According to a substantial literature, passive smoking by children is associated with an increased incidence of lower respiratory illness and diminished pulmonary function. The relationship between passive smoking and childhood asthma, however, is not clear. Data from the Child Health Supplement to the 1981 National Health Interview Survey were analyzed with information about 4331 children aged 0 to 5 years to study the relationship between maternal smoking and (1) the prevalence of childhood asthma, (1) the likelihood of taking asthma medication, (3) the age of onset of children's asthma, and (4) the number of hospitalizations among children with and without asthma. An odds ratio for asthma of 2.1 was shown by multivariate logistic regressions among children whose mothers smoke 0.5 packs of cigarettes or more per day compared with children of nonsmokers (P = .001). In similar analyses maternal smoking of 0.5 packs per day was identified as an independent risk for children's use of asthma medications (odds ratio 4.6, P = .0006) and for asthma developing in the first year of life (odds ratio 2.6, P = .0006). Maternal smoking is also associated with increased numbers of hospitalizations by its association with an increased risk of asthma as well as by contributing to hospitalizations independently of a child having asthma. Among children with asthma, however, maternal smoking is not associated with increased numbers of hospitalizations. It was concluded that maternal smoking is associated with higher rates of asthma, an increased likelihood of using asthma medications, and an earlier onset of the disease. These findings have implications for renewed efforts to discourage smoking in families, especially during pregnancy and the first 5 years of children's lives.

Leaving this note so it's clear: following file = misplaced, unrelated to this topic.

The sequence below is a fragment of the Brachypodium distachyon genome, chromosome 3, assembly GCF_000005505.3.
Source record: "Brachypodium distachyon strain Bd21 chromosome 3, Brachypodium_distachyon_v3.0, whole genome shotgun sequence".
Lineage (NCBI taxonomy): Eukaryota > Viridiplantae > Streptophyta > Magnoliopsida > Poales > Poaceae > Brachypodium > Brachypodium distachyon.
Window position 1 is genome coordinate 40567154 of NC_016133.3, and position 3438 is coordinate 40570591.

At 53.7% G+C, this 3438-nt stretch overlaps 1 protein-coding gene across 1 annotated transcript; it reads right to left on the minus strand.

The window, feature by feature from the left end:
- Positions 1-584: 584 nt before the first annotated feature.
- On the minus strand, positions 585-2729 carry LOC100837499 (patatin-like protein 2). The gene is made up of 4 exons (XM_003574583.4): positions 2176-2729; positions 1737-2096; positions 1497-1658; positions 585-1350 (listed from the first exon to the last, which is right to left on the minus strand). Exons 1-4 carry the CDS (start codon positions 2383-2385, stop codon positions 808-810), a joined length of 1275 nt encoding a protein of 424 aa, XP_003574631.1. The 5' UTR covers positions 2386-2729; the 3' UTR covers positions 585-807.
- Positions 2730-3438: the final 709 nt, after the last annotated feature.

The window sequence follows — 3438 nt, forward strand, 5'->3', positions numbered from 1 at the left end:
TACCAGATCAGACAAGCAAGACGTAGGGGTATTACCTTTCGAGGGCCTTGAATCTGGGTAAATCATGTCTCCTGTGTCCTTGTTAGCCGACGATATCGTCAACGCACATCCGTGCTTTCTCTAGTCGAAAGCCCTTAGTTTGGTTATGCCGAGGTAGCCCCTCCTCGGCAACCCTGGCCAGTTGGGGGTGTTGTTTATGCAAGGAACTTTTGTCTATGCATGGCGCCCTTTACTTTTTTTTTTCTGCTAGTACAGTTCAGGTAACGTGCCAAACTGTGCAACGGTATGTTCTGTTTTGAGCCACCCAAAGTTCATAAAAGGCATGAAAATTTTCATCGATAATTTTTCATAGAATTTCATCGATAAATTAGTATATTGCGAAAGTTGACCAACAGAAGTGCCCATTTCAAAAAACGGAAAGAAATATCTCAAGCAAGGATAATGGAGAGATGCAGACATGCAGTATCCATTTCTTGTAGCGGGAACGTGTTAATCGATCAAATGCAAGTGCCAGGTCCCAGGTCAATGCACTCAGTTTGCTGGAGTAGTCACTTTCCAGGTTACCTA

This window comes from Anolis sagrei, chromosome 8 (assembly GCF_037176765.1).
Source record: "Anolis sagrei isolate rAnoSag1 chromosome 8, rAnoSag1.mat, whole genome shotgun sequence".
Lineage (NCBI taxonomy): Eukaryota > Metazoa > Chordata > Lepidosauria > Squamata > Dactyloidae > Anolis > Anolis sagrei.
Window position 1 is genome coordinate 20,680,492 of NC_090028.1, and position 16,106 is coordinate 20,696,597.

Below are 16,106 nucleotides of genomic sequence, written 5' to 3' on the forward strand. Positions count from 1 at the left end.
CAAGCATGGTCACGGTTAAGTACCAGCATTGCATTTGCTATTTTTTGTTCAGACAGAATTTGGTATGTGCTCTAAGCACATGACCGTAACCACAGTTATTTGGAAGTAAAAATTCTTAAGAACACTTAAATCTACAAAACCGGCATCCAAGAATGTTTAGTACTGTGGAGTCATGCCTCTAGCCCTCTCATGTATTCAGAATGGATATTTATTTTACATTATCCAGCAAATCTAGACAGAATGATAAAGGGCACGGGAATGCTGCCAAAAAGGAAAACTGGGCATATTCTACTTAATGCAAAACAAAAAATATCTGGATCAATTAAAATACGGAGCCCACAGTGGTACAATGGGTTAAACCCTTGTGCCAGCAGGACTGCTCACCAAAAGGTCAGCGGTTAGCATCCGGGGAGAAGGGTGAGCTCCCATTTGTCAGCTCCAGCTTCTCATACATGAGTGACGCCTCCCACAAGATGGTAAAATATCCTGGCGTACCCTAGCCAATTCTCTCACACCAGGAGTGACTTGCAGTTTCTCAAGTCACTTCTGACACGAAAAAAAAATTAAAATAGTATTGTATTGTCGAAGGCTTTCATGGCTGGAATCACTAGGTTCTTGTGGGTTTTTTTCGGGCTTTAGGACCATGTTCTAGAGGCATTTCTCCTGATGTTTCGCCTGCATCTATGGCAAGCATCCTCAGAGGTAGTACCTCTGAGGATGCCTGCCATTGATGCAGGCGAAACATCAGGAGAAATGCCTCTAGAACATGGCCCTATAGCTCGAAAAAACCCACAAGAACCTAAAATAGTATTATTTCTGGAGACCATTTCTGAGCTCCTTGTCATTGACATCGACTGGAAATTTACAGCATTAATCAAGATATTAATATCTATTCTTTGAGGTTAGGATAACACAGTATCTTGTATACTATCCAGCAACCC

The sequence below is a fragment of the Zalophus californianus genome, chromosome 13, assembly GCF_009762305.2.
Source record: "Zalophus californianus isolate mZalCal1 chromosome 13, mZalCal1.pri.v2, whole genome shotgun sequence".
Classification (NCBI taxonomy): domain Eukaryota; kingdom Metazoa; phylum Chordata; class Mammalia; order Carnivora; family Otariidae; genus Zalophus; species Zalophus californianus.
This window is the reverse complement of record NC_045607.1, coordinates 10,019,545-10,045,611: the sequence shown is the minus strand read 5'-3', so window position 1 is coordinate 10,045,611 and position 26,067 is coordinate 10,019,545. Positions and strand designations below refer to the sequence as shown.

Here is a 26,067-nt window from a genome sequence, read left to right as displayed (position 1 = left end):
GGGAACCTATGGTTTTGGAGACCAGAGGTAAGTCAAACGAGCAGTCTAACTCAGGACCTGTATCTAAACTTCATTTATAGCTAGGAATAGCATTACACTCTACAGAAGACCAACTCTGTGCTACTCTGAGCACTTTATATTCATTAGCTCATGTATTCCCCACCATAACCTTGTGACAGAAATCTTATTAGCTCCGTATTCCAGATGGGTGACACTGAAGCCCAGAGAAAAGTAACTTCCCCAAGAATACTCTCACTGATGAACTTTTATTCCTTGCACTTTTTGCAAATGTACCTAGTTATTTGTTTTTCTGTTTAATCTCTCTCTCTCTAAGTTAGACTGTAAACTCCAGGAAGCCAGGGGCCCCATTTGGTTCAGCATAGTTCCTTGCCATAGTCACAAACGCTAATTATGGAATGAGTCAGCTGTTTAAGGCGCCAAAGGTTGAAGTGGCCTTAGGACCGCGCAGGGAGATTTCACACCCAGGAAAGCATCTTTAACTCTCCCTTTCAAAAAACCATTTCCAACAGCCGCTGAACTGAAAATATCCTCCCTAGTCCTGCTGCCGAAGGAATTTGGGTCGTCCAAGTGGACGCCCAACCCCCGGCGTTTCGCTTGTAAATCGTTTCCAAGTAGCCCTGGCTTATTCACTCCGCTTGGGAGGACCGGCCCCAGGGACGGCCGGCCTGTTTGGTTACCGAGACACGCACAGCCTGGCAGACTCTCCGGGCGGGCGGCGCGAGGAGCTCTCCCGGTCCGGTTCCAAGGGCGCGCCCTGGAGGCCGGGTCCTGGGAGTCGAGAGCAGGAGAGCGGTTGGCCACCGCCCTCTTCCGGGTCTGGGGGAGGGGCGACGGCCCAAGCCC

- Received February 9, 1989.
- Accepted May 31, 1989.
- Copyright © 1990 by the American Academy of Pediatrics